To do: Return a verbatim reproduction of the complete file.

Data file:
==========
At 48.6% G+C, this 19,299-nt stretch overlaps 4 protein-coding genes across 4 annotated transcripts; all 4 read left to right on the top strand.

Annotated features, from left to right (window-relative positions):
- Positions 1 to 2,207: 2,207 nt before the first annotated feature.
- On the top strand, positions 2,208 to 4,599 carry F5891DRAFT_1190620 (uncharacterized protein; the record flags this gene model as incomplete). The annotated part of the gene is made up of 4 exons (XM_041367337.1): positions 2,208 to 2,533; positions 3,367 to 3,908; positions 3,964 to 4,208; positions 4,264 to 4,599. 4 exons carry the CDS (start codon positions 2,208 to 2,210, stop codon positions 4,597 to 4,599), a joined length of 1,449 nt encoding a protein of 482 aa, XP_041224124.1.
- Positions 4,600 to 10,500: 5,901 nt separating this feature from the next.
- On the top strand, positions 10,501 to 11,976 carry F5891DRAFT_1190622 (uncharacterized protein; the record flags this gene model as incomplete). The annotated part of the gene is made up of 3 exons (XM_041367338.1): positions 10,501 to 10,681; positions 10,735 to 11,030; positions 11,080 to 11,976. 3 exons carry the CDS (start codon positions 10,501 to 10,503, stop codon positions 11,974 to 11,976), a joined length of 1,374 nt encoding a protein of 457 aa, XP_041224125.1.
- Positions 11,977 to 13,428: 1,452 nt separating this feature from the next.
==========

At 48.6% G+C, this 19,299-nt stretch overlaps 4 protein-coding genes across 4 annotated transcripts; all 4 read left to right on the top strand.

Annotated features, from left to right (window-relative positions):
- Positions 1 to 2,207: 2,207 nt before the first annotated feature.
- On the top strand, positions 2,208 to 4,599 carry F5891DRAFT_1190620 (uncharacterized protein; the record flags this gene model as incomplete). The annotated part of the gene is made up of 4 exons (XM_041367337.1): positions 2,208 to 2,533; positions 3,367 to 3,908; positions 3,964 to 4,208; positions 4,264 to 4,599. 4 exons carry the CDS (start codon positions 2,208 to 2,210, stop codon positions 4,597 to 4,599), a joined length of 1,449 nt encoding a protein of 482 aa, XP_041224124.1.
- Positions 4,600 to 10,500: 5,901 nt separating this feature from the next.
- On the top strand, positions 10,501 to 11,976 carry F5891DRAFT_1190622 (uncharacterized protein; the record flags this gene model as incomplete). The annotated part of the gene is made up of 3 exons (XM_041367338.1): positions 10,501 to 10,681; positions 10,735 to 11,030; positions 11,080 to 11,976. 3 exons carry the CDS (start codon positions 10,501 to 10,503, stop codon positions 11,974 to 11,976), a joined length of 1,374 nt encoding a protein of 457 aa, XP_041224125.1.
- Positions 11,977 to 13,428: 1,452 nt separating this feature from the next.